On July 28, 1998, U.S. Supreme Court Justice Clarence Thomas gave the keynote speech at the National Bar Association, the predominately black national lawyers"s association, at its annual convention held that year in Memphis, Tennessee. The speech appears below.
Mr. Mayor, my fellow colleagues of both bench and bar, it’s a pleasure to be here. And one advantage is that similar to being on the bench, I have heard all of the arguments, and will take them under advisement. [Muted laughter and applause.] I have been told recently that Judge Bailey does not take matters under advisement that frequently, so I will stay out of his court. But it is indeed a pleasure to be here.
A friend of mine who passed away some nine years ago was an active member of the NBA. And many of you may remember him, Gil Hardy. [applause.] Probably one of the most painful tragedies for me of my confirmation was to see the name of one of the nicest, most decent human beings I had ever met, besmirched. And Gil was my best friend at both college and at Yale Law School. He was the best man at my wedding and he is the person to whom I went for solace.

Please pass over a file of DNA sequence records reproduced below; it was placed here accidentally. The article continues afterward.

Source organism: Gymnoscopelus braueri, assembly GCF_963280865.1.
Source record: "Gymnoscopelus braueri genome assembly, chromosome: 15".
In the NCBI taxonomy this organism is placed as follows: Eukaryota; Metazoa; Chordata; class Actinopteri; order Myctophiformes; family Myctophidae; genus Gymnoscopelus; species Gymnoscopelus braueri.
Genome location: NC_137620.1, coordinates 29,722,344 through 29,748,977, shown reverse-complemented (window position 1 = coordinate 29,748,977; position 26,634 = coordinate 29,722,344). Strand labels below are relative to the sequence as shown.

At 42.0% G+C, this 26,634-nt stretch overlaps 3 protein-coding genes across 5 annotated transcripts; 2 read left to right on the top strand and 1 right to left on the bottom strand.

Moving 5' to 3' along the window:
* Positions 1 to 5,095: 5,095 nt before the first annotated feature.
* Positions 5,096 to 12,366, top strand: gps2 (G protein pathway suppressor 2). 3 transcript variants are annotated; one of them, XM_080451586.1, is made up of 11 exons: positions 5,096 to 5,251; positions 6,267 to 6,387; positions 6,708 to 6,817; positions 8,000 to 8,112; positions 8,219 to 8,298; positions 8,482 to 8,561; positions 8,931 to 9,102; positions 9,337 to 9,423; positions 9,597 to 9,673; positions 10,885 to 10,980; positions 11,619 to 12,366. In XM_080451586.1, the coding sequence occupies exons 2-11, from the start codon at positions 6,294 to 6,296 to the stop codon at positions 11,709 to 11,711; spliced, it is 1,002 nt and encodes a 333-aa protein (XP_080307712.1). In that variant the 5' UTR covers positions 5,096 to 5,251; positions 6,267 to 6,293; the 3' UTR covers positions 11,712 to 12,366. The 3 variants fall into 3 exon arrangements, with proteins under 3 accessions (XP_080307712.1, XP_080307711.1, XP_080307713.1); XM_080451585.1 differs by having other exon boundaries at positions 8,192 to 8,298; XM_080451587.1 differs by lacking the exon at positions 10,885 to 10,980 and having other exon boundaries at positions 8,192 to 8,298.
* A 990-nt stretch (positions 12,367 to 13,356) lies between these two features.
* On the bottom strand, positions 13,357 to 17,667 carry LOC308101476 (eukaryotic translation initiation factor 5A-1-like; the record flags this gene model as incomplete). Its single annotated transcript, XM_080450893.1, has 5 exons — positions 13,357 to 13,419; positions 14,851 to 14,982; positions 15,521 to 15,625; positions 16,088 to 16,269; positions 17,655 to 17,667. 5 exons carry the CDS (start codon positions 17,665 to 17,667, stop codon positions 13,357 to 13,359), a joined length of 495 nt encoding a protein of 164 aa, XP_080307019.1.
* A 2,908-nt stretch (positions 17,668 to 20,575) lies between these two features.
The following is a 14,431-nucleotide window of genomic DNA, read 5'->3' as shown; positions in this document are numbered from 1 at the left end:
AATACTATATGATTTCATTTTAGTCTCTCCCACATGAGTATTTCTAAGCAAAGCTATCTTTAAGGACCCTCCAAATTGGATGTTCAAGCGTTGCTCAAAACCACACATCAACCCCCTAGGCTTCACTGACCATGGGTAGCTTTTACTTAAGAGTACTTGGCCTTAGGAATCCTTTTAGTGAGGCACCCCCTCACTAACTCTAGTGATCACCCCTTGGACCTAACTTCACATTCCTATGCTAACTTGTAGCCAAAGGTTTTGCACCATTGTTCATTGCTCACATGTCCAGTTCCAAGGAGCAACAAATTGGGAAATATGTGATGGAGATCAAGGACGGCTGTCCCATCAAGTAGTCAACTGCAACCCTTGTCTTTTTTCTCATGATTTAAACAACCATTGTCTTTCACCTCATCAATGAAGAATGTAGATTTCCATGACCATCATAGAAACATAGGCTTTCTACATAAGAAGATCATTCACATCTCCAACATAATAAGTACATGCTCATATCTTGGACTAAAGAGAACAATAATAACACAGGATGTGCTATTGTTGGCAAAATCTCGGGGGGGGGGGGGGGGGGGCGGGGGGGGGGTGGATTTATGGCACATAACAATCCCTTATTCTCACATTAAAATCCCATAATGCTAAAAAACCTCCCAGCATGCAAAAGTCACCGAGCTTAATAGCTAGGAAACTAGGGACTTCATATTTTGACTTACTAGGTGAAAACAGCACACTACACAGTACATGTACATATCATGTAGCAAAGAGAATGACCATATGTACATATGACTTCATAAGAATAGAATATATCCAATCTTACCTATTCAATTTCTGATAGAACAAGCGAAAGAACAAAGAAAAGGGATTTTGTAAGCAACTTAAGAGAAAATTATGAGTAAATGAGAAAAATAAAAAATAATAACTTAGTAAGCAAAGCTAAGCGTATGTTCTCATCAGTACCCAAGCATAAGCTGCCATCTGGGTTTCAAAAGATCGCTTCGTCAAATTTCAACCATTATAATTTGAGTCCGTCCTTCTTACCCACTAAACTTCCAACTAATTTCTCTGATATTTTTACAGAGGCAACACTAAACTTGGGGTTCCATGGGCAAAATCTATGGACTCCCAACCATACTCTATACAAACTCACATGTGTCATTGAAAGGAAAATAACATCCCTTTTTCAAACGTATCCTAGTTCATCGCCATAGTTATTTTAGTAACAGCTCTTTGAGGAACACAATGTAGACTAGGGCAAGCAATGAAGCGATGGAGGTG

For those of you with whom I do not share the same opinion, and perhaps that is many, I will take only 30 minutes of your time. And perhaps at least we can part company having known we at least visited for 30 minutes.
Thank you, Judge Keith, for your kind, warm words. As always, I deeply appreciate the manner in which you have made yourself available over the years for counsel and advice. And I appreciate your courteous and dignified example over the past 15 years. And I might add parenthetically here, I met Judge Keith in the early ’80s when I was trying to figure out a way to distribute in excess of 10-million dollars to minorities for scholarships, and was being opposed by individuals who should have been supporting us. And it was his advice and counsel that bolstered us in that effort. We who are just commencing our tenures as judges can only hope to emulate your positive spirit and the